With the recent recordings of Romney from the May fundraiser in Florida and Obama's from 1998, I think it is time we backed up and looked at a fundamental question of just what America stands for. If we can't agree on the most basic philosophies and principles of this country then we can not hope to find common ground on how to achieve them.
It is a rather simple Question concerning an underlying fundamental value of the United States of America. We either believe that all Americans are born with the right to equal opportunity to exploit their abilities to their fullest without infringing on the rights of others or we don't. What is the policy significance to answering this question? The way I see it, how we answer this question determines societal policies, government, non-governmental organizations, taxes, and business regulations.
If we answer this question "no", then there is little or no justification for government or charities and it is everyone for themselves. We can return to the birthright aristocracies of the past and the renewal of warlords and fiefdoms. We can eliminate community support of education across the board and return to education of only those that can afford it out of their own pocket. We can return to a road system composed of disjointed, uncoordinated private toll roads with large gaps in between them. We can return to monopoly businesses that use predatory practices to drive out competitors that do not have as deep of pockets regardless of th possibility of having a better product at a better value. We can return to a time when ones parents determined the opportunities one had in life despite ones own abilities.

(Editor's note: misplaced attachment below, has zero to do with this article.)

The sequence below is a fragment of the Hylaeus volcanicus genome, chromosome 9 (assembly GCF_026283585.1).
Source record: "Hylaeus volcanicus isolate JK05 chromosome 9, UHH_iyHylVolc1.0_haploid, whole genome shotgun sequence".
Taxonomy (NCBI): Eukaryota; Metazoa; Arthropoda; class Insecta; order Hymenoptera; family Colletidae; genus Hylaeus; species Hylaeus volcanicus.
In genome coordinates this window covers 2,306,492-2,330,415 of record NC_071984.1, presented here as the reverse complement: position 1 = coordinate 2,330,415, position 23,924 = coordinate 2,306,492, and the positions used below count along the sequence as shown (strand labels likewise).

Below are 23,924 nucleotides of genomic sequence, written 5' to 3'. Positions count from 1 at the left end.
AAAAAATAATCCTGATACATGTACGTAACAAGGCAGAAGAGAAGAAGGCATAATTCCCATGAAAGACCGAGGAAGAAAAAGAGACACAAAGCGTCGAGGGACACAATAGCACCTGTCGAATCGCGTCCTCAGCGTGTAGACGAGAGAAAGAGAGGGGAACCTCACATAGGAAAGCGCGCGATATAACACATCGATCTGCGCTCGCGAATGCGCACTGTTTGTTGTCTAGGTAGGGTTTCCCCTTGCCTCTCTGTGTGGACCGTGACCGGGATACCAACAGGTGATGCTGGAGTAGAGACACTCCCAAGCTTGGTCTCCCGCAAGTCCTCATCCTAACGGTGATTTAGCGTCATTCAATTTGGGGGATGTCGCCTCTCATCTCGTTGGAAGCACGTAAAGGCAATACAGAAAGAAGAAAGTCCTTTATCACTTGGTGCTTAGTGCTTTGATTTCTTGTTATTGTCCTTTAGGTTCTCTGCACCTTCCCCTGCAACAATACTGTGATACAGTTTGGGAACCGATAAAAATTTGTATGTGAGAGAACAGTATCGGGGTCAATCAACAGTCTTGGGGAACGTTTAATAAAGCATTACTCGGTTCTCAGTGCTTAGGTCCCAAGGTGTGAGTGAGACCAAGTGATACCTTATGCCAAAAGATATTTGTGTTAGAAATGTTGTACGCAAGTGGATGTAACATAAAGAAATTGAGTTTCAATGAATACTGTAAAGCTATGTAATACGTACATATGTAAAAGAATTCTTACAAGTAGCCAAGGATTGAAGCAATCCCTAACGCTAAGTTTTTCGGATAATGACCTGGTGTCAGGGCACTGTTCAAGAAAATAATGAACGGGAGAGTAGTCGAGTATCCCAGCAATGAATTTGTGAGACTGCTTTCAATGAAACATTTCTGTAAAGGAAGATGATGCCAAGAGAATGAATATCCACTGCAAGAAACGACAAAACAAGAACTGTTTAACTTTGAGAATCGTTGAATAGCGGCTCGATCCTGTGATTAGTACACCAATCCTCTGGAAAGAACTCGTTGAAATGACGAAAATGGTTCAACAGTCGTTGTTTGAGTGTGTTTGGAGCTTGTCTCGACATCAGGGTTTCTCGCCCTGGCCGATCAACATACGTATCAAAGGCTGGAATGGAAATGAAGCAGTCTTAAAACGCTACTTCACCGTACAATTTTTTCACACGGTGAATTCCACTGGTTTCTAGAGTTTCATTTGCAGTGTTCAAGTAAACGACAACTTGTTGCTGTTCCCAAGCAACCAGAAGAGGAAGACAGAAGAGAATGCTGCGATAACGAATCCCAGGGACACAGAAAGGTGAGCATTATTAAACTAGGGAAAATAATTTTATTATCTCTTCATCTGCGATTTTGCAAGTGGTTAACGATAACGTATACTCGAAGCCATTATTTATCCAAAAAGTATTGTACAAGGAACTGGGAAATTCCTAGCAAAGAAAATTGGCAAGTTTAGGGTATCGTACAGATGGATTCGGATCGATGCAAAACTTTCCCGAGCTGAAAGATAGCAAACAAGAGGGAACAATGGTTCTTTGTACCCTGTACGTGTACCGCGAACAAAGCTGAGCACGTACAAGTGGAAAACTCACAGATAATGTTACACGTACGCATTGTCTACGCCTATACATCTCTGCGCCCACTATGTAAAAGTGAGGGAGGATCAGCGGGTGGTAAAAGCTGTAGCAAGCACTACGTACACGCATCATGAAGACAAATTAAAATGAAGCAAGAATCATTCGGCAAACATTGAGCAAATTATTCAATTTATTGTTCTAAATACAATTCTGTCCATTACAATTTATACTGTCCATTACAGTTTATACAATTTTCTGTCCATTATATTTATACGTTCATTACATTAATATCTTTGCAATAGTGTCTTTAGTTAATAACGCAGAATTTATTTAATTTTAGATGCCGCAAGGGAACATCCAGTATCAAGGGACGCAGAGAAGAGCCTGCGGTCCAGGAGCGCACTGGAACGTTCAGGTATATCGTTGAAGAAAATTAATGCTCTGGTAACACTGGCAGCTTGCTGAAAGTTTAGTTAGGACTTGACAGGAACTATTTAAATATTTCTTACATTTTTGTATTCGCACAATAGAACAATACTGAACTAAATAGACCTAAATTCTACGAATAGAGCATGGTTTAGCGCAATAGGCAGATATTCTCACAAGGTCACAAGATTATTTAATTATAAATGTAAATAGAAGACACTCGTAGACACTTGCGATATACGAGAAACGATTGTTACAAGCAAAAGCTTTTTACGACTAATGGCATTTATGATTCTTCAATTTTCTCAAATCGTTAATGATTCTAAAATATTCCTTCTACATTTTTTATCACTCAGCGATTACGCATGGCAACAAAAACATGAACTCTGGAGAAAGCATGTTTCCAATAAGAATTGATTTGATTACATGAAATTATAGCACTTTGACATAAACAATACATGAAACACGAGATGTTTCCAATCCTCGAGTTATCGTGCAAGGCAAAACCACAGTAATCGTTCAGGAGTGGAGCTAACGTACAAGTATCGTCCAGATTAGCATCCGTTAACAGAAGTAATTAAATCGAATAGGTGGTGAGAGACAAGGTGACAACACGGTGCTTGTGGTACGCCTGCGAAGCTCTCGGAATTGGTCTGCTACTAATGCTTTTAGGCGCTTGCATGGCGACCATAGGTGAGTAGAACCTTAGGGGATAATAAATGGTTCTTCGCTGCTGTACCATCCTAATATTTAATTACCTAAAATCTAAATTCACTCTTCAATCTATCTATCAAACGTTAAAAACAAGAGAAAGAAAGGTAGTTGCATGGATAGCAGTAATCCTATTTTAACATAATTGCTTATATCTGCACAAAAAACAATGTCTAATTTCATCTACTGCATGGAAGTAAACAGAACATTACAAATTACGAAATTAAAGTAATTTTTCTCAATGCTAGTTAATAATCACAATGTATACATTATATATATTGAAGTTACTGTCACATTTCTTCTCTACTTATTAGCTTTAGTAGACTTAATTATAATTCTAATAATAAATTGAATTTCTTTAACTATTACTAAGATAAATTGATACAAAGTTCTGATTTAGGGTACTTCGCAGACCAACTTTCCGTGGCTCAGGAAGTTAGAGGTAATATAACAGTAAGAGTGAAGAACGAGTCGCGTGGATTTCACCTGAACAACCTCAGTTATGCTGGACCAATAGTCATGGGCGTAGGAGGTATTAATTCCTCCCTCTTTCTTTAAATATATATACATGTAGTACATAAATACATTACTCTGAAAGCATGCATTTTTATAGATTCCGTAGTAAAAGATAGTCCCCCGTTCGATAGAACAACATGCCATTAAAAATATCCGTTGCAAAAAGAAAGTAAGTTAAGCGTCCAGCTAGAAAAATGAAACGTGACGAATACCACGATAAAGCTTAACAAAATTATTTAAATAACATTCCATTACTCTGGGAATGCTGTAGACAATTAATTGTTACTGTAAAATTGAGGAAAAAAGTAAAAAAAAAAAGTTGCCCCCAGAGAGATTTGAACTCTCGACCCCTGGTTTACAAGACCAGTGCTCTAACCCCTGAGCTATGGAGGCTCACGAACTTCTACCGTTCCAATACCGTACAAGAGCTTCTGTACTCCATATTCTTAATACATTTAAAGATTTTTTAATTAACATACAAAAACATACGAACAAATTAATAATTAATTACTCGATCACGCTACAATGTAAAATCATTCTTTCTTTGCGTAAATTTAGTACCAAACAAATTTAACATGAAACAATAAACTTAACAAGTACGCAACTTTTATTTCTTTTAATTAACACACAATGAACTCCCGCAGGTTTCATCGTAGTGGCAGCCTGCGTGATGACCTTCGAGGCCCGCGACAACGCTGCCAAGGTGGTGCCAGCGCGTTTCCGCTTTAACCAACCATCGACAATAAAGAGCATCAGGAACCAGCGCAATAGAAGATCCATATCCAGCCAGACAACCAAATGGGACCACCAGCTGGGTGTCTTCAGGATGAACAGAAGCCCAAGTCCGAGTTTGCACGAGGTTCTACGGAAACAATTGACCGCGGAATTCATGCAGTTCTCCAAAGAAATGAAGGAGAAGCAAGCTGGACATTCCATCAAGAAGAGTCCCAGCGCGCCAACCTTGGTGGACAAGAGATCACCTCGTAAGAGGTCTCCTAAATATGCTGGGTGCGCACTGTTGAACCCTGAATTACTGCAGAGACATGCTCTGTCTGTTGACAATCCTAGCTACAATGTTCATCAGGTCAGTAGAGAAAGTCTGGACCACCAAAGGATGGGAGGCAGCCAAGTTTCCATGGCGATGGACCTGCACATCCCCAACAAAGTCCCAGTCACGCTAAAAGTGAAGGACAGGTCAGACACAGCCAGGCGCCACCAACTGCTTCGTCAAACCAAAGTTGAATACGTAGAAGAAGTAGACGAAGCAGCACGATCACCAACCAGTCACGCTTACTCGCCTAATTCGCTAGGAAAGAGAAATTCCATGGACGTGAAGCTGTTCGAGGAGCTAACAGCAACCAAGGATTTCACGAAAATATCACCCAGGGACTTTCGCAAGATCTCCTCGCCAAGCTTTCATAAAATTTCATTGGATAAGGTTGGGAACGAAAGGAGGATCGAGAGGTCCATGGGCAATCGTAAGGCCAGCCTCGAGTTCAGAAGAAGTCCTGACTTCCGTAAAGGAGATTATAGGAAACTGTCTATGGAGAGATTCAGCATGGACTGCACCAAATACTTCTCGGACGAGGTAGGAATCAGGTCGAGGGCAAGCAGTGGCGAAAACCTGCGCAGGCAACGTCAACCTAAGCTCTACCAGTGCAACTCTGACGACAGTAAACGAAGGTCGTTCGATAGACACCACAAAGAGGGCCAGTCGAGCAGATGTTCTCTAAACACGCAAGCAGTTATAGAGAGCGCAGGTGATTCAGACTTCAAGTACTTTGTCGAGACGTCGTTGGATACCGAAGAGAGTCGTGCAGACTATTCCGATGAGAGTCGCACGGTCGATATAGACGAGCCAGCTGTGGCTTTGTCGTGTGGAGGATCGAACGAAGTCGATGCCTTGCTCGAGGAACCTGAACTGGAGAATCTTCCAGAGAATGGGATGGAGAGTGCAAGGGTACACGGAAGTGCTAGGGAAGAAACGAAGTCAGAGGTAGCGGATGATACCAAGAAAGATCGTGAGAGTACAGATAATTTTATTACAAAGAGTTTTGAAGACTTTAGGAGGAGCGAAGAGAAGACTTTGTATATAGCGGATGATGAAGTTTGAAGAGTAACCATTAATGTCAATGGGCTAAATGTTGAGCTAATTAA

If we answer that "yes" equal opportunity is a fundamental tenet, philosophy, principle of the USA, then we must face the fact that this requires some degree of redistribution of wealth. Equal opportunity of education, transportation, information, technology, basic human needs security, physical and property security, access to capital, etc. costs money. If the answer to this question of fundamental American principle is yes, there is no longer a question of whether we redistribute wealth. It becomes a question of how best to carry out that redistribution. How best to fund education so that every child has access to the same education. How best to build, maintain, improve transportation, energy distribution, communications, etc. systems. How best to ensure that people don't go hungry, unclothed, or unsheltered (one can not have equal opportunity when naked, hungry, cold, hot, wet. One can't have equal opportunity in this economy without a permanent address or a means of contact like a phone. Job search increasingly requires computer and internet access.
It is time that the debate answer the question of equal opportunity and whether this is a fundamental principle of America or not. Until we come to consensus on that question all the other debates are pointless and a waste of time, energy, money, and other resources. Until then, all other debates are a distraction and manipulation of some other agenda besides the future of this country.